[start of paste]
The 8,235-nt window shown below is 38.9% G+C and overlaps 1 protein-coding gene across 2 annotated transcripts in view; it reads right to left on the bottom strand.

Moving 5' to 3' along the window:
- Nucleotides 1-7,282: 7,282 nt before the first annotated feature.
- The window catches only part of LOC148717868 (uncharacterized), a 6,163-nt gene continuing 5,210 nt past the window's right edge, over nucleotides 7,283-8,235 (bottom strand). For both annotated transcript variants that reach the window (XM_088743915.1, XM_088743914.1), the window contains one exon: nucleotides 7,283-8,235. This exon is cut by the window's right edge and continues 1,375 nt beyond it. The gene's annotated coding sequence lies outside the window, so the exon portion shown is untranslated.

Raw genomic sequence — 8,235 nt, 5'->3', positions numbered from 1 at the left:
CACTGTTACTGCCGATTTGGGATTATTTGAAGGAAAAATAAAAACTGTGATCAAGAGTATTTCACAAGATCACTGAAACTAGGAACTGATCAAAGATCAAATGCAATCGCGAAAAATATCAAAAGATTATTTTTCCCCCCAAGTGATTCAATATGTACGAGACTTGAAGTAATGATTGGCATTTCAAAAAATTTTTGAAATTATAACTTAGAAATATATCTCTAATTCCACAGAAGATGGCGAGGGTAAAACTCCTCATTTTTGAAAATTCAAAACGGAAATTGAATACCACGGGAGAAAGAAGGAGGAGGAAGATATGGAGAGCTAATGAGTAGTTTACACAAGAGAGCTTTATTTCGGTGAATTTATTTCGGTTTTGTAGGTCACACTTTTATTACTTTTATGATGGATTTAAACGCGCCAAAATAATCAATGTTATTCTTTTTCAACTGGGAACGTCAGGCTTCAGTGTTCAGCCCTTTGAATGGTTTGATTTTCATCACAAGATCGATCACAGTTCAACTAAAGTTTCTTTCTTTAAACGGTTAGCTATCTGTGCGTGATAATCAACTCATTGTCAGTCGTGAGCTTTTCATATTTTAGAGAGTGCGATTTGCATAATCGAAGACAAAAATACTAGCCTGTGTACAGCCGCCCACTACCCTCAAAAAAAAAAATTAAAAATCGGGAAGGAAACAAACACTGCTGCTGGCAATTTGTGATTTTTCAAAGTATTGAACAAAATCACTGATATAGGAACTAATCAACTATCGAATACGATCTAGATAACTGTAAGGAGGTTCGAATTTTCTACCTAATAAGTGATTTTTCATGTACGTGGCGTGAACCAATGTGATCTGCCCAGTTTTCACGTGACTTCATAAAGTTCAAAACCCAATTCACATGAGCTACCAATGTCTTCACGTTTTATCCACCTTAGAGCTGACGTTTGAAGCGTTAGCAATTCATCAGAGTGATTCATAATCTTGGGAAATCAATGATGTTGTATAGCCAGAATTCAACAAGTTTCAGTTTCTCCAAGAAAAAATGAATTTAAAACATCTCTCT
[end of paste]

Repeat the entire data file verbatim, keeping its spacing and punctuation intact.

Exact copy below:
The 8,235-nt window shown below is 38.9% G+C and overlaps 1 protein-coding gene across 2 annotated transcripts in view; it reads right to left on the bottom strand.

Moving 5' to 3' along the window:
- Nucleotides 1-7,282: 7,282 nt before the first annotated feature.
- The window catches only part of LOC148717868 (uncharacterized), a 6,163-nt gene continuing 5,210 nt past the window's right edge, over nucleotides 7,283-8,235 (bottom strand). For both annotated transcript variants that reach the window (XM_088743915.1, XM_088743914.1), the window contains one exon: nucleotides 7,283-8,235. This exon is cut by the window's right edge and continues 1,375 nt beyond it. The gene's annotated coding sequence lies outside the window, so the exon portion shown is untranslated.

Raw genomic sequence — 8,235 nt, 5'->3', positions numbered from 1 at the left:
CACTGTTACTGCCGATTTGGGATTATTTGAAGGAAAAATAAAAACTGTGATCAAGAGTATTTCACAAGATCACTGAAACTAGGAACTGATCAAAGATCAAATGCAATCGCGAAAAATATCAAAAGATTATTTTTCCCCCCAAGTGATTCAATATGTACGAGACTTGAAGTAATGATTGGCATTTCAAAAAATTTTTGAAATTATAACTTAGAAATATATCTCTAATTCCACAGAAGATGGCGAGGGTAAAACTCCTCATTTTTGAAAATTCAAAACGGAAATTGAATACCACGGGAGAAAGAAGGAGGAGGAAGATATGGAGAGCTAATGAGTAGTTTACACAAGAGAGCTTTATTTCGGTGAATTTATTTCGGTTTTGTAGGTCACACTTTTATTACTTTTATGATGGATTTAAACGCGCCAAAATAATCAATGTTATTCTTTTTCAACTGGGAACGTCAGGCTTCAGTGTTCAGCCCTTTGAATGGTTTGATTTTCATCACAAGATCGATCACAGTTCAACTAAAGTTTCTTTCTTTAAACGGTTAGCTATCTGTGCGTGATAATCAACTCATTGTCAGTCGTGAGCTTTTCATATTTTAGAGAGTGCGATTTGCATAATCGAAGACAAAAATACTAGCCTGTGTACAGCCGCCCACTACCCTCAAAAAAAAAAATTAAAAATCGGGAAGGAAACAAACACTGCTGCTGGCAATTTGTGATTTTTCAAAGTATTGAACAAAATCACTGATATAGGAACTAATCAACTATCGAATACGATCTAGATAACTGTAAGGAGGTTCGAATTTTCTACCTAATAAGTGATTTTTCATGTACGTGGCGTGAACCAATGTGATCTGCCCAGTTTTCACGTGACTTCATAAAGTTCAAAACCCAATTCACATGAGCTACCAATGTCTTCACGTTTTATCCACCTTAGAGCTGACGTTTGAAGCGTTAGCAATTCATCAGAGTGATTCATAATCTTGGGAAATCAATGATGTTGTATAGCCAGAATTCAACAAGTTTCAGTTTCTCCAAGAAAAAATGAATTTAAAACATCTCTCT